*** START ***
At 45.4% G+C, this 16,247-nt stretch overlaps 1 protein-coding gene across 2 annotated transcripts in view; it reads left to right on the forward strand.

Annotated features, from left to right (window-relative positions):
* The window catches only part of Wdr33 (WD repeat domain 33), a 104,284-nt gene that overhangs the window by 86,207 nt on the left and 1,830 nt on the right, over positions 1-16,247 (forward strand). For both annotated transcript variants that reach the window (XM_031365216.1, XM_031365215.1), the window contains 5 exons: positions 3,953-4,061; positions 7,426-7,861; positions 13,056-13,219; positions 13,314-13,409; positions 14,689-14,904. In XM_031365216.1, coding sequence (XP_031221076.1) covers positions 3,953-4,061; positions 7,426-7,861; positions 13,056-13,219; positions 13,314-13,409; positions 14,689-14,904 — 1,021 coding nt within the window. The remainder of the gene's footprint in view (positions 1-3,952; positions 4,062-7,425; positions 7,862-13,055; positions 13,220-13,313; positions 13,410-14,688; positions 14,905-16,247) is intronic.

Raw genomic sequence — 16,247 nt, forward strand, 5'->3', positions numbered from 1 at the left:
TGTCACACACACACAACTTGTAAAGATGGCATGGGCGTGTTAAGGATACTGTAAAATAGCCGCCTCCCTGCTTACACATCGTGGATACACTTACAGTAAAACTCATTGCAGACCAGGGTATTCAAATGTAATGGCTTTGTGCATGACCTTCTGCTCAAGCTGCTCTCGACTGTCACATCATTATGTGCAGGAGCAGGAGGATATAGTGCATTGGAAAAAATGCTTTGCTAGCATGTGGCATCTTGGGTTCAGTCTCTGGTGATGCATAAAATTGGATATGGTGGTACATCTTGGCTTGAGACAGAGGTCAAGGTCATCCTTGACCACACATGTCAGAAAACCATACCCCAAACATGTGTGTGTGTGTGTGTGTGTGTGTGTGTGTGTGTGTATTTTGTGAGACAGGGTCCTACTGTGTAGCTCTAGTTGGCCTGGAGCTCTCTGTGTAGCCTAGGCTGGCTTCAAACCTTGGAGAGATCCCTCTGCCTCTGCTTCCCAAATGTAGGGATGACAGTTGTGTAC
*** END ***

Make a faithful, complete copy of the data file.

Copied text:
At 45.4% G+C, this 16,247-nt stretch overlaps 1 protein-coding gene across 2 annotated transcripts in view; it reads left to right on the forward strand.

Annotated features, from left to right (window-relative positions):
* The window catches only part of Wdr33 (WD repeat domain 33), a 104,284-nt gene that overhangs the window by 86,207 nt on the left and 1,830 nt on the right, over positions 1-16,247 (forward strand). For both annotated transcript variants that reach the window (XM_031365216.1, XM_031365215.1), the window contains 5 exons: positions 3,953-4,061; positions 7,426-7,861; positions 13,056-13,219; positions 13,314-13,409; positions 14,689-14,904. In XM_031365216.1, coding sequence (XP_031221076.1) covers positions 3,953-4,061; positions 7,426-7,861; positions 13,056-13,219; positions 13,314-13,409; positions 14,689-14,904 — 1,021 coding nt within the window. The remainder of the gene's footprint in view (positions 1-3,952; positions 4,062-7,425; positions 7,862-13,055; positions 13,220-13,313; positions 13,410-14,688; positions 14,905-16,247) is intronic.

Raw genomic sequence — 16,247 nt, forward strand, 5'->3', positions numbered from 1 at the left:
TGTCACACACACACAACTTGTAAAGATGGCATGGGCGTGTTAAGGATACTGTAAAATAGCCGCCTCCCTGCTTACACATCGTGGATACACTTACAGTAAAACTCATTGCAGACCAGGGTATTCAAATGTAATGGCTTTGTGCATGACCTTCTGCTCAAGCTGCTCTCGACTGTCACATCATTATGTGCAGGAGCAGGAGGATATAGTGCATTGGAAAAAATGCTTTGCTAGCATGTGGCATCTTGGGTTCAGTCTCTGGTGATGCATAAAATTGGATATGGTGGTACATCTTGGCTTGAGACAGAGGTCAAGGTCATCCTTGACCACACATGTCAGAAAACCATACCCCAAACATGTGTGTGTGTGTGTGTGTGTGTGTGTGTGTGTGTGTATTTTGTGAGACAGGGTCCTACTGTGTAGCTCTAGTTGGCCTGGAGCTCTCTGTGTAGCCTAGGCTGGCTTCAAACCTTGGAGAGATCCCTCTGCCTCTGCTTCCCAAATGTAGGGATGACAGTTGTGTAC